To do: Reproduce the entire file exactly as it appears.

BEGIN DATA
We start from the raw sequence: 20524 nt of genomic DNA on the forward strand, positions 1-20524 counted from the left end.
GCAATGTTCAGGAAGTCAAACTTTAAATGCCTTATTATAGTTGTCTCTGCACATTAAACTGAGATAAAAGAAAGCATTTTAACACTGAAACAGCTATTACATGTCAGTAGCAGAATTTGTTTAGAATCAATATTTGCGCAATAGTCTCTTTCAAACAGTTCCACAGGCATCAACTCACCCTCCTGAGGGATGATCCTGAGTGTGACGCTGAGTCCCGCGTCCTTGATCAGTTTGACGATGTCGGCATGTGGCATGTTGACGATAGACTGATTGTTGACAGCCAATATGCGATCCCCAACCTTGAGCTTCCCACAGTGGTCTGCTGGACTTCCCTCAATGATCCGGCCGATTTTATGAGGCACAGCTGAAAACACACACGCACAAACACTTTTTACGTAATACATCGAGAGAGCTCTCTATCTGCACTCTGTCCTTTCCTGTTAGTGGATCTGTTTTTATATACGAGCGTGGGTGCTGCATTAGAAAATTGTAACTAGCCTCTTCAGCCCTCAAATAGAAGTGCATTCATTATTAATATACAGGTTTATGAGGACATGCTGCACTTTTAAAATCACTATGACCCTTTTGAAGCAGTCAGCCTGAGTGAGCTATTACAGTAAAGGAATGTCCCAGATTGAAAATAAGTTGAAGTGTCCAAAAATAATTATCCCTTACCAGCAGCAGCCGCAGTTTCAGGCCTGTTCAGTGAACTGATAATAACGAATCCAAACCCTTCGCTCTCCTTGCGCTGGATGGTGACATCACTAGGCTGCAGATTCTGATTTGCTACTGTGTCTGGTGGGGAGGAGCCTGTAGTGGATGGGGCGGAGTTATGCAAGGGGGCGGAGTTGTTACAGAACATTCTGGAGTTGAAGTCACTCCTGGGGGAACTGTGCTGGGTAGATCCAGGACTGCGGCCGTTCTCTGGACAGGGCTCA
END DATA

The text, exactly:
We start from the raw sequence: 20524 nt of genomic DNA on the forward strand, positions 1-20524 counted from the left end.
GCAATGTTCAGGAAGTCAAACTTTAAATGCCTTATTATAGTTGTCTCTGCACATTAAACTGAGATAAAAGAAAGCATTTTAACACTGAAACAGCTATTACATGTCAGTAGCAGAATTTGTTTAGAATCAATATTTGCGCAATAGTCTCTTTCAAACAGTTCCACAGGCATCAACTCACCCTCCTGAGGGATGATCCTGAGTGTGACGCTGAGTCCCGCGTCCTTGATCAGTTTGACGATGTCGGCATGTGGCATGTTGACGATAGACTGATTGTTGACAGCCAATATGCGATCCCCAACCTTGAGCTTCCCACAGTGGTCTGCTGGACTTCCCTCAATGATCCGGCCGATTTTATGAGGCACAGCTGAAAACACACACGCACAAACACTTTTTACGTAATACATCGAGAGAGCTCTCTATCTGCACTCTGTCCTTTCCTGTTAGTGGATCTGTTTTTATATACGAGCGTGGGTGCTGCATTAGAAAATTGTAACTAGCCTCTTCAGCCCTCAAATAGAAGTGCATTCATTATTAATATACAGGTTTATGAGGACATGCTGCACTTTTAAAATCACTATGACCCTTTTGAAGCAGTCAGCCTGAGTGAGCTATTACAGTAAAGGAATGTCCCAGATTGAAAATAAGTTGAAGTGTCCAAAAATAATTATCCCTTACCAGCAGCAGCCGCAGTTTCAGGCCTGTTCAGTGAACTGATAATAACGAATCCAAACCCTTCGCTCTCCTTGCGCTGGATGGTGACATCACTAGGCTGCAGATTCTGATTTGCTACTGTGTCTGGTGGGGAGGAGCCTGTAGTGGATGGGGCGGAGTTATGCAAGGGGGCGGAGTTGTTACAGAACATTCTGGAGTTGAAGTCACTCCTGGGGGAACTGTGCTGGGTAGATCCAGGACTGCGGCCGTTCTCTGGACAGGGCTCA